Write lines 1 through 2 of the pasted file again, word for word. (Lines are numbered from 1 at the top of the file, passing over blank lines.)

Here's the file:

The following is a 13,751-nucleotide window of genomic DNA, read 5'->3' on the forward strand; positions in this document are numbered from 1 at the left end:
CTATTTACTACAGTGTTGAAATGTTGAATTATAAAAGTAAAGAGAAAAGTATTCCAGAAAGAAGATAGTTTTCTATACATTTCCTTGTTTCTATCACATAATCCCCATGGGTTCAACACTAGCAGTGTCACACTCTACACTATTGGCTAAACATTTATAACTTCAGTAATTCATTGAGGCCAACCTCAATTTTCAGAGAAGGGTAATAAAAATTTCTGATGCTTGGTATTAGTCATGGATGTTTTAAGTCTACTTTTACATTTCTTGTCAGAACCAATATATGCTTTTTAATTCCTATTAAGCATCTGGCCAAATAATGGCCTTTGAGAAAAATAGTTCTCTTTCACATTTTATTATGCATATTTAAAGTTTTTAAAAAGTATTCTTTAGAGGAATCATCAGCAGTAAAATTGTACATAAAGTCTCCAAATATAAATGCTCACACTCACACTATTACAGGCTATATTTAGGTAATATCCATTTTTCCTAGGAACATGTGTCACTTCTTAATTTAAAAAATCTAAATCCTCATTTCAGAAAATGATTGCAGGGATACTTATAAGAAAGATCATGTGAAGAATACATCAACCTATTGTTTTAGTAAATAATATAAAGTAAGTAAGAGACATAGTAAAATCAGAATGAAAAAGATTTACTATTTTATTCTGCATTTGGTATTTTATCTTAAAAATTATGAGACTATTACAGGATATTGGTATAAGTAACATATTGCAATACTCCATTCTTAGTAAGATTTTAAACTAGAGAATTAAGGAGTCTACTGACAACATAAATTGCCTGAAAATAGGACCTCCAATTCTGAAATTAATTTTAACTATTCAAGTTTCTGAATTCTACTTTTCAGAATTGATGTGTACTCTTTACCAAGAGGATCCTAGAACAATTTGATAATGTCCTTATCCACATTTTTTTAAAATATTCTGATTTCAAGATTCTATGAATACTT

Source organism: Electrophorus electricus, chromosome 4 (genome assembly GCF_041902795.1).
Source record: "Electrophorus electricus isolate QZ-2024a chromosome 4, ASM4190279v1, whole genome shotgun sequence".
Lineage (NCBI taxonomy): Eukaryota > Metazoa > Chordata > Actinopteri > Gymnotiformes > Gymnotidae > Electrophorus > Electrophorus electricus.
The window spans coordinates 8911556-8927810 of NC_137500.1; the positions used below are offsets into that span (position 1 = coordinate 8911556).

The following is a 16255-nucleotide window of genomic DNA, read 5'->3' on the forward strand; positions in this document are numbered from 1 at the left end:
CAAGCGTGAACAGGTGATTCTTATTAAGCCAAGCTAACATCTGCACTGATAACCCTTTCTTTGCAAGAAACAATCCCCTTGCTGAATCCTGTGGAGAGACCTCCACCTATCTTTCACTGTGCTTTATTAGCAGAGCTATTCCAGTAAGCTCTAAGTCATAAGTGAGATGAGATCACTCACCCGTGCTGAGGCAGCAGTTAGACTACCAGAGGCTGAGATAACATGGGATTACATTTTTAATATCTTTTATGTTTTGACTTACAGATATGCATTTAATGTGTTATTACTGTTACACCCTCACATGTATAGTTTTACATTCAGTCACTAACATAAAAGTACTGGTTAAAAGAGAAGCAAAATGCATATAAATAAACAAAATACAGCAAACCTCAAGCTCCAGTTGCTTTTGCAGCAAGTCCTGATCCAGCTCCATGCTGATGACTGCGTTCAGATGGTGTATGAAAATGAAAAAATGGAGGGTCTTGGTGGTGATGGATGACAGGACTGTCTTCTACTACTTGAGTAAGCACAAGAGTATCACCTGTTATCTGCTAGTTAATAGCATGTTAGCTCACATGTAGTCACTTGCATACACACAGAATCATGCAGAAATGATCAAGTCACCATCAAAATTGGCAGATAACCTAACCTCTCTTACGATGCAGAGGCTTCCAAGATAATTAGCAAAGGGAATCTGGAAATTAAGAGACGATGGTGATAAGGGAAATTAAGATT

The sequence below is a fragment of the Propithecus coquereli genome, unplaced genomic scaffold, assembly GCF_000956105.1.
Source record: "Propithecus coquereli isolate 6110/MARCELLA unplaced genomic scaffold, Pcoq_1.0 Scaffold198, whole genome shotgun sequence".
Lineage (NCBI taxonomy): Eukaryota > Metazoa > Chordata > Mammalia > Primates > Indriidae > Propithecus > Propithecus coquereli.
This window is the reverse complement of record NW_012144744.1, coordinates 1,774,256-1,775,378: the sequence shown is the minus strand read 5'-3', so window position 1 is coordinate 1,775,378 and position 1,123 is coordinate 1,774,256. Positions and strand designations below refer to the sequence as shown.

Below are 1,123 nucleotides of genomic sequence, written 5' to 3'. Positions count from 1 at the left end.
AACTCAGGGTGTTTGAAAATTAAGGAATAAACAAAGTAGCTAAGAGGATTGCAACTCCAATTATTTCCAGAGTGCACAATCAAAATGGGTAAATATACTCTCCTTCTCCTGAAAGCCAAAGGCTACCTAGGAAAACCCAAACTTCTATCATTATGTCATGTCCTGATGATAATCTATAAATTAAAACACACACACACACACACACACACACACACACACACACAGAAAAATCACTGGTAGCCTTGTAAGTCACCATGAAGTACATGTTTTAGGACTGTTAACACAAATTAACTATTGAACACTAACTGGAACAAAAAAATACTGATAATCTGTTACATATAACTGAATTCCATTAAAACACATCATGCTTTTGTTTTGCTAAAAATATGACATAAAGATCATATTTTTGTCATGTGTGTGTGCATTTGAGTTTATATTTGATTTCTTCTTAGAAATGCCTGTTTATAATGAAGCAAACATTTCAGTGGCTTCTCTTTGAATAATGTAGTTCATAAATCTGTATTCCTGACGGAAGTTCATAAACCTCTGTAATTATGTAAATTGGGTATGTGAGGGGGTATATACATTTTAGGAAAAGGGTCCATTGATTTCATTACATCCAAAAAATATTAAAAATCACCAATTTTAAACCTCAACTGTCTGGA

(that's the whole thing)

The following is a 13,751-nucleotide window of genomic DNA, read 5'->3' on the forward strand; positions in this document are numbered from 1 at the left end:
CTATTTACTACAGTGTTGAAATGTTGAATTATAAAAGTAAAGAGAAAAGTATTCCAGAAAGAAGATAGTTTTCTATACATTTCCTTGTTTCTATCACATAATCCCCATGGGTTCAACACTAGCAGTGTCACACTCTACACTATTGGCTAAACATTTATAACTTCAGTAATTCATTGAGGCCAACCTCAATTTTCAGAGAAGGGTAATAAAAATTTCTGATGCTTGGTATTAGTCATGGATGTTTTAAGTCTACTTTTACATTTCTTGTCAGAACCAATATATGCTTTTTAATTCCTATTAAGCATCTGGCCAAATAATGGCCTTTGAGAAAAATAGTTCTCTTTCACATTTTATTATGCATATTTAAAGTTTTTAAAAAGTATTCTTTAGAGGAATCATCAGCAGTAAAATTGTACATAAAGTCTCCAAATATAAATGCTCACACTCACACTATTACAGGCTATATTTAGGTAATATCCATTTTTCCTAGGAACATGTGTCACTTCTTAATTTAAAAAATCTAAATCCTCATTTCAGAAAATGATTGCAGGGATACTTATAAGAAAGATCATGTGAAGAATACATCAACCTATTGTTTTAGTAAATAATATAAAGTAAGTAAGAGACATAGTAAAATCAGAATGAAAAAGATTTACTATTTTATTCTGCATTTGGTATTTTATCTTAAAAATTATGAGACTATTACAGGATATTGGTATAAGTAACATATTGCAATACTCCATTCTTAGTAAGATTTTAAACTAGAGAATTAAGGAGTCTACTGACAACATAAATTGCCTGAAAATAGGACCTCCAATTCTGAAATTAATTTTAACTATTCAAGTTTCTGAATTCTACTTTTCAGAATTGATGTGTACTCTTTACCAAGAGGATCCTAGAACAATTTGATAATGTCCTTATCCACATTTTTTTAAAATATTCTGATTTCAAGATTCTATGAATACTT